I think it is important to distinguish between a Jiao and a Dan Tian. A Jiao, aka "pot" or "burner" is a term used to denote different sections of the body. This is related to the chinese medical concept of the San Jaio, or tripple burner. Some models of the tripple burner place the middle burner at the solar plexus and the upper burner at the heart, while others place the middle burner at heart and the upper burner in the head. From my expereince a more medical perspective sees the middle burner in the solar plexus, while a more spiritual perspective sees the middle burner at the heart. A Dan Tian is an "elixir field" where alchemical reactions occur. I am pretty sure the middle Dan Tian is in the heart. That is not to say the solar plexus is unimportant. When you are taking about spiritual advancement in the chinese sense you are talking about the conversion of Jing to Qi To Shen. Jing converts to Qi in the solar plexus and Qi becomes Shen at the heart. That as far as it goes from a medical perspective (which is just trying to make you a happy healthy human being). Spiritual pratitioners will continue to elevate the Shen further and further up the ladder to the upper Dan Tian and beyond. The solar plexus is a sticking point where Qi often gets stuck in its ascention. I have heard my teacher refer to this place as the Gao Huang or "cavern under the heart," and this it is an important area to clear. Part of our confusion is that chinese thought, unlike western thought, can see two seemingly opposing things as both being true.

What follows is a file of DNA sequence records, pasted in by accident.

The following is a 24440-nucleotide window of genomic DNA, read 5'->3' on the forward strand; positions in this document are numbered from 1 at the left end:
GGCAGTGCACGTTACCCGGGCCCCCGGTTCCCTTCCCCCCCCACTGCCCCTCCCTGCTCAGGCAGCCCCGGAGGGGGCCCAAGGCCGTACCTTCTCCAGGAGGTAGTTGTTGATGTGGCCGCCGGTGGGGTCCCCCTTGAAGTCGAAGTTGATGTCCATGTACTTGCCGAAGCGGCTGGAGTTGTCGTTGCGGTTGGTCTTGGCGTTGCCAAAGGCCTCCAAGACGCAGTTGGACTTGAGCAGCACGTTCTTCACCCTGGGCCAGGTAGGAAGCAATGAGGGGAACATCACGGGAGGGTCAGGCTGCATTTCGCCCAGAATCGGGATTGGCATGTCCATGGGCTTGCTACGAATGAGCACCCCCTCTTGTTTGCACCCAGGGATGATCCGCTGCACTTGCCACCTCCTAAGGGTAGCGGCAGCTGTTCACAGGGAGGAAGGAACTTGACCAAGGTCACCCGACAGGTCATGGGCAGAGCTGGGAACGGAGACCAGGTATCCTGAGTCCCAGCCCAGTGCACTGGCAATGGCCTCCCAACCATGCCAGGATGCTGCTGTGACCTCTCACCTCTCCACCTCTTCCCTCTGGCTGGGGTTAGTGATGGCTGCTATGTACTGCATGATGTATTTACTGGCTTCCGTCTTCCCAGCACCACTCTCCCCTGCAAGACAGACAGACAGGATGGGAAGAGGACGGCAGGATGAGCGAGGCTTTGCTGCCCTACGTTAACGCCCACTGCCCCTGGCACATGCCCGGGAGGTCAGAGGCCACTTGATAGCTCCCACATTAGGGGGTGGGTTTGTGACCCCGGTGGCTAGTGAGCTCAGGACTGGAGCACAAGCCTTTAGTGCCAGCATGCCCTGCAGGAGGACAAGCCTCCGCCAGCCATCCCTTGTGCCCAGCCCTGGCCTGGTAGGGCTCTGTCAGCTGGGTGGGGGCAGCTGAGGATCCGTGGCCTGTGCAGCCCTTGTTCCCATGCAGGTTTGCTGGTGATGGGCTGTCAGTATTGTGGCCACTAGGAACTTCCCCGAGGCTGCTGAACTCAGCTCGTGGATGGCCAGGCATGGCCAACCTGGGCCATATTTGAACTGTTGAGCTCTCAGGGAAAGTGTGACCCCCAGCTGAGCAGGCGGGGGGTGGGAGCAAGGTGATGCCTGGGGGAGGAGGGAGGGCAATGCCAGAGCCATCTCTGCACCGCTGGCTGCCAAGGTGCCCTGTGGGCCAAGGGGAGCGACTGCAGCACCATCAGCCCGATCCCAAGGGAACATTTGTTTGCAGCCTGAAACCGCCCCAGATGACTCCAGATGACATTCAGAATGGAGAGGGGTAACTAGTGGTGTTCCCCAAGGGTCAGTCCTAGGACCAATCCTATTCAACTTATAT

5. Thanks both of you. Patience and surrendering the doer is key!
  6. Hey there, I also recently started this practice and had a question or two if you don't mind I am not new to Qi Gong or meditation, but have never before brought such concentrated attention so systematically though my body. I am still working predominantly on my skull and face after about a week of practice but have had some great (though not yet totally stable) results including improvement of my vision and hearing. My question is this: After spending a lot of time around the level of the temples and eyes, I feel like I cannot dissolve the area further (can't seem to get to the gas stage) without moving downward. The tension in the temples and eyes feels obviously connected to the gates of the ears, jaw, and occiput. I suspect that the patterning may go down even further, perhaps all the way through the body. Is this the point of diminishing returns that Bruce speaks of? Should I keep on trucking in the head or explore further down and return to the skull on another sweep somewhere down the line? Asking because I have a tendency to rush it! Thanks, Ben